Tuesday, December 20, 2016
An A to Z approach to prayer
Part 1 of an interview with Amelia Rhodes,
Author of Pray A to Z: A Practical Guide to Pray for Your Community
A text from a friend. An urgent phone call from a family member. An announcement at church. Maybe even a share on social media or story from the news. Many needs surrounding us require prayer. Each request is valuable and worthy of time before the Father, but the sheer number of them can be overwhelming. In Pray A to Z: A Practical Guide to Pray for Your Community (Worthy Inspired), author Amelia Rhodes helps readers topically organize their prayer requests and lay the burdens of their community at the feet of the Heavenly Father.
Q: Pray A to Z is not an instruction book on the mechanics of prayer, but rather a guide to praying for one’s community, born from your personal experiences. Where did the idea of praying from A to Z come from?
One day within the span of a few hours, I received phone calls and text messages from a number of friends who were all dealing with very heavy struggles. Each one asked me to pray for them. Of course, I said I would, but at that point I recognized how often I fail to follow through on praying long-term for people. As I prayed that day, I also asked God to help me with my prayer life. I realized how many people I knew were struggling with the same types of things — adoptions, cancer, marriages. The idea of praying by topic seemed natural, and then I decided to see if I could make an A to Z list of all the needs and struggles facing our communities today.
Q: You lead readers in praying through the alphabet for their community, but there are more than just 26 topics in this book. Share with us how the book is structured and how you have organized the individual letters.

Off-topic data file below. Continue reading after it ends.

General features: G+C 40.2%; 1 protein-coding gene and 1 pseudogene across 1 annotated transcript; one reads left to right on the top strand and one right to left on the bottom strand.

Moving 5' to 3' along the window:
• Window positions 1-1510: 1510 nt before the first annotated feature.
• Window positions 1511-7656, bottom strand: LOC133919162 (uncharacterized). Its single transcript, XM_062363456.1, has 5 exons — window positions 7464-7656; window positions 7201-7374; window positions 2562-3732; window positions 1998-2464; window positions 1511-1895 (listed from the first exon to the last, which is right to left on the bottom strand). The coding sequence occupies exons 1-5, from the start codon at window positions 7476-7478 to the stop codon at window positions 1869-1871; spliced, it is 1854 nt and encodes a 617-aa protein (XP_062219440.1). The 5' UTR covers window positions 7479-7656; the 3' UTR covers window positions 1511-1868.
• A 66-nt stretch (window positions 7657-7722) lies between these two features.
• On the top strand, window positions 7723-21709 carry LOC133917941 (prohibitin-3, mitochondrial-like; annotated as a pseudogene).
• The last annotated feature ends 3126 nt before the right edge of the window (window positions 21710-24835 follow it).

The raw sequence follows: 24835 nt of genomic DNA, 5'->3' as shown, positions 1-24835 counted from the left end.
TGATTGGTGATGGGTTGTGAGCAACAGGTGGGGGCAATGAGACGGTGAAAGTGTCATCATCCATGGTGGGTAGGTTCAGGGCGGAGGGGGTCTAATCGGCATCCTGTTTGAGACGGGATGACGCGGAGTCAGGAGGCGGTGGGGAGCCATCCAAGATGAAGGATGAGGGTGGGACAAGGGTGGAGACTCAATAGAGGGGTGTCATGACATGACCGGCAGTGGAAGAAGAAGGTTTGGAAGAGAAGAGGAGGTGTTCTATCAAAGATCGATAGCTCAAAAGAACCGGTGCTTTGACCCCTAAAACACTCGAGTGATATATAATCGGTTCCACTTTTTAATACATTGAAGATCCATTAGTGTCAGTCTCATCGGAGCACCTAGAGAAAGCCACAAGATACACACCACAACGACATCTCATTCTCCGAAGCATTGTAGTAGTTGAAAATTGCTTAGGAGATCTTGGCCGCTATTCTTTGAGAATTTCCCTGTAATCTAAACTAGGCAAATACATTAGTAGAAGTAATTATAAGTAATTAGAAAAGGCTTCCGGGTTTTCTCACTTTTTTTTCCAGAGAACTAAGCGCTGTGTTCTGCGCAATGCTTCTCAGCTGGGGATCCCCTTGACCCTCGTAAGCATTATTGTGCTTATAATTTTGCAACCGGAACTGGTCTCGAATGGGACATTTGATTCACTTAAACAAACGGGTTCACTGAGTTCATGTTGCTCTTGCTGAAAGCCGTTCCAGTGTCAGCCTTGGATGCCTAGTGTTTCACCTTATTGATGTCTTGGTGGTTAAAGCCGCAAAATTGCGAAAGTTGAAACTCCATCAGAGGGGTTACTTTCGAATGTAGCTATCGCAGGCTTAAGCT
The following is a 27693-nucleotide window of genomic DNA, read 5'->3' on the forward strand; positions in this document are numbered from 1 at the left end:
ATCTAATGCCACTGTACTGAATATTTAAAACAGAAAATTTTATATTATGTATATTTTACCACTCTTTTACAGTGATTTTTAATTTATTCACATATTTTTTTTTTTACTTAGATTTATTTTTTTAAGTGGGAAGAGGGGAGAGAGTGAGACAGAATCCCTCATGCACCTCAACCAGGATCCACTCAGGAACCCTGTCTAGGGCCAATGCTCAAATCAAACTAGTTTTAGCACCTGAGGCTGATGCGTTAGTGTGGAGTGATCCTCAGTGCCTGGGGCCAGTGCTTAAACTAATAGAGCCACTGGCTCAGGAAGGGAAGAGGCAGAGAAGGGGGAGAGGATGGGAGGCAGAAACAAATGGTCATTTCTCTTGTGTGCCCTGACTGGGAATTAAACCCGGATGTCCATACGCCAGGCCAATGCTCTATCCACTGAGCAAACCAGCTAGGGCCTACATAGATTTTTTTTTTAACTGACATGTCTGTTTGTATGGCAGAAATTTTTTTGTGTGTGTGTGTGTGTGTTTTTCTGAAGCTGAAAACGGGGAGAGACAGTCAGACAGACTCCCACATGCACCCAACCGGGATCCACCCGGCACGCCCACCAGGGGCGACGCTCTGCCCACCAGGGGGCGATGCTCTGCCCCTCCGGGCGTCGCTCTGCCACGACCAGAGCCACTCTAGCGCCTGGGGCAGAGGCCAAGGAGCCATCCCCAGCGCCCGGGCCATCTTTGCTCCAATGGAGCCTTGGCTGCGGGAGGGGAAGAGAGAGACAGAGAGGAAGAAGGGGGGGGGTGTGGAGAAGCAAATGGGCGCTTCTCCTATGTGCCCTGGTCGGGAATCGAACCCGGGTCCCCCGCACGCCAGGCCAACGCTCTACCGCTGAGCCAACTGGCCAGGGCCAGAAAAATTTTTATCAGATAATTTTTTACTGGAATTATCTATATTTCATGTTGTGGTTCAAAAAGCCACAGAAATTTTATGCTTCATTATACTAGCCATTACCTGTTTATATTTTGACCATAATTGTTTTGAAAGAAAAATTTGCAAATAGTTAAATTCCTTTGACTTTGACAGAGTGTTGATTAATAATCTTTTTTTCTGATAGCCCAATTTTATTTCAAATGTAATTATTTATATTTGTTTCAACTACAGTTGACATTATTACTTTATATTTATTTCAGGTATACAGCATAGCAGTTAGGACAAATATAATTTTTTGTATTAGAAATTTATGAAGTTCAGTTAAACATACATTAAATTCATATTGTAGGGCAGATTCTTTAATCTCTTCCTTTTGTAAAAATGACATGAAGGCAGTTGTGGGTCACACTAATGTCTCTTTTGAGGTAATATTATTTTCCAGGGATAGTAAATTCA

Each letter features prayers and prompts on five topics. Three topics for each letter focus on prayers of petition, and two focus on praise. So we pray about adoptions, abuse and alcoholism and then praise God for His abundance and that He is almighty. We pray for marriages, missionaries and ministers and those in the military while praising God for His majesty and mercy.
Q: Why did you feel it important to include aspects of praise and adoration, rather than having only need-based topics?
The needs get heavy and overwhelming. I found that incorporating praise brings the focus back to our great God. Praising Him helps us recognize how every need we have is met in who God is.
Q: What are some of the prayer needs you cover in the book?
I covered the needs of families in our communities, such as foster families, special needs families, pregnancy crises, raising children, marriages, divorce, adoption and infertility. I also take a look at many of the justice issues facing our societies today, including prejudice, homelessness, hunger, human trafficking, refugees and violence. The prayers also include topics related to how we interact with our communities, including generosity, kindness, estranged relationships, joy, obedience to God, vanity and our yearnings.
Q: What do you hope readers take away from this book?
My hope is readers will not just become more engaged and excited about their prayer life and their relationship with God, but as a result they will also become more involved with the people who surround them every day. I’ve had readers tell me how God has made them more aware of the struggles people are facing and has also revealed how they can be His hands and feet of love to their communities.
Q: Do you have any additional or supplemental resources to help readers pray A to Z?
I developed a set of prayer cards featuring just one topic per letter but covering many of the major issues in our communities. I’ve also created a guide for groups that is available for download for anyone who desires to begin a prayer group in his or her neighborhood, church or community.